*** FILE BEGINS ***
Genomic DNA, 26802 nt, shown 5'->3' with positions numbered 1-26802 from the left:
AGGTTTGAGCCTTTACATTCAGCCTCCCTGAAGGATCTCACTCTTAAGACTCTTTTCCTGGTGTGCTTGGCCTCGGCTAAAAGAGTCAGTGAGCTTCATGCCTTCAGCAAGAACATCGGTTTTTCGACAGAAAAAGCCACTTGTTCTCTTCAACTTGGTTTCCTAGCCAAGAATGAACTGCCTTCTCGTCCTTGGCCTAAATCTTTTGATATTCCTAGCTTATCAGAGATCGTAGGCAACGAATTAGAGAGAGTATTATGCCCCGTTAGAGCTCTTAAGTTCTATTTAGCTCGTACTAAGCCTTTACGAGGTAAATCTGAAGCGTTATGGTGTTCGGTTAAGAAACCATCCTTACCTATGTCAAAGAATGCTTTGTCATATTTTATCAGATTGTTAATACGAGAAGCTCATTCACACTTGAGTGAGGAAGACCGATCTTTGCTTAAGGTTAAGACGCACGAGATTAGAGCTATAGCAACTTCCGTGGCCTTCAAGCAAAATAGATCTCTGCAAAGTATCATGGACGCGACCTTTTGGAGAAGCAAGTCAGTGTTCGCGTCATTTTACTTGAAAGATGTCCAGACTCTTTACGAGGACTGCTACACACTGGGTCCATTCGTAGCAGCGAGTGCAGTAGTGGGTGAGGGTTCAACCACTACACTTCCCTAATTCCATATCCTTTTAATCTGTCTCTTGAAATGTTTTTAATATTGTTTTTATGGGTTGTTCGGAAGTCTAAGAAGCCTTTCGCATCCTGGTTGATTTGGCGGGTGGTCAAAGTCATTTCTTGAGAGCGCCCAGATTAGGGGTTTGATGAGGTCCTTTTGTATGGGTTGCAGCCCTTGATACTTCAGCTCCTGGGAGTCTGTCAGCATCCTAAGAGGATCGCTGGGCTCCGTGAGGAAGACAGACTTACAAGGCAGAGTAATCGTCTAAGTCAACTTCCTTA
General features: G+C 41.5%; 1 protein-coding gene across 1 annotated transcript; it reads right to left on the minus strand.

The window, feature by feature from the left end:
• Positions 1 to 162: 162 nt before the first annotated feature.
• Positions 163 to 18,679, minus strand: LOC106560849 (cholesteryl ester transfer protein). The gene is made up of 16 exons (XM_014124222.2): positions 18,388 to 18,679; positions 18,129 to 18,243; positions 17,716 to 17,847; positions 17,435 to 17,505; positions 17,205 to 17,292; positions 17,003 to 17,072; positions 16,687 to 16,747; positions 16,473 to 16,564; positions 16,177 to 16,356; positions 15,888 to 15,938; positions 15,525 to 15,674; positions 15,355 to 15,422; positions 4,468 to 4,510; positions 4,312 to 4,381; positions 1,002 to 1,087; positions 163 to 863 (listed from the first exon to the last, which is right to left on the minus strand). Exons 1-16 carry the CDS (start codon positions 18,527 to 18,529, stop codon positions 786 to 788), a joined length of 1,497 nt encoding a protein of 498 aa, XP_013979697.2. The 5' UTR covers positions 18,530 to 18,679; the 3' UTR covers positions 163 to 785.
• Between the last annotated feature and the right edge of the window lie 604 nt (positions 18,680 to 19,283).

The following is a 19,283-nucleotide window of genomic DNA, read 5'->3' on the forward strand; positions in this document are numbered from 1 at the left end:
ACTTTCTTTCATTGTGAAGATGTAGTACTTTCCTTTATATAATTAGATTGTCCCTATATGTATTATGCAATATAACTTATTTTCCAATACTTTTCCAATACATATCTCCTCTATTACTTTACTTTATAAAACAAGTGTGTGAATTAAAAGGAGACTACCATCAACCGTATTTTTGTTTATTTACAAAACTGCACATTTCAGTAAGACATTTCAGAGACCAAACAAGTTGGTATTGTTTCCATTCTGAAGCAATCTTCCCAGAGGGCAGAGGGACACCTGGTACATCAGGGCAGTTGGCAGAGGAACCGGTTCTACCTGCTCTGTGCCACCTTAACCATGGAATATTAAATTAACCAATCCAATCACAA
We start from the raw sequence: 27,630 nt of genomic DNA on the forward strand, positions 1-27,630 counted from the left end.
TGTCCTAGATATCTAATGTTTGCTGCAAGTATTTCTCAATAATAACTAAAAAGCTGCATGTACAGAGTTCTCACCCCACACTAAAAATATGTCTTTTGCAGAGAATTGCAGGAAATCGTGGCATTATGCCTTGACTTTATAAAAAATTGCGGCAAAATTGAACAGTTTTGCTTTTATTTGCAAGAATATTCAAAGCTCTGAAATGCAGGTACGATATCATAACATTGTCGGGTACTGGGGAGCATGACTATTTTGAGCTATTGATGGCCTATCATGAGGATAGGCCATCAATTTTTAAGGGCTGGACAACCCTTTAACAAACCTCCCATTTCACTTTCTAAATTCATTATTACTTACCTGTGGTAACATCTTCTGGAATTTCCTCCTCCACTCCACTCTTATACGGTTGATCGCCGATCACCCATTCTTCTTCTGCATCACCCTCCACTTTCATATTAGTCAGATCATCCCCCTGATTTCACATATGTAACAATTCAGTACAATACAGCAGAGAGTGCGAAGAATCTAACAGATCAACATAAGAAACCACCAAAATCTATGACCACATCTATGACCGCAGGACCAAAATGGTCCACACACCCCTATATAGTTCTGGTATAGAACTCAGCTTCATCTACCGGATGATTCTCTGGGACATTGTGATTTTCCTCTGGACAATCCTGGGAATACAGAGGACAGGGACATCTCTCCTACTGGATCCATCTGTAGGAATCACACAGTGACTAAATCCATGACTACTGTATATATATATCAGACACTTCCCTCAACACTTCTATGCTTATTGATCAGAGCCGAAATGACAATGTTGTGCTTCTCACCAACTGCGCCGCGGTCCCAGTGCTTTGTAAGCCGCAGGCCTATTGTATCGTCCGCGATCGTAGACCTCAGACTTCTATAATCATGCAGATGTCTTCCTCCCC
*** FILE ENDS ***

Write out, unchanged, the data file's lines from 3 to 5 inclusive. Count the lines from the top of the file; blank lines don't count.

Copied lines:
General features: G+C 41.5%; 1 protein-coding gene across 1 annotated transcript; it reads right to left on the minus strand.

The window, feature by feature from the left end:
• Positions 1 to 162: 162 nt before the first annotated feature.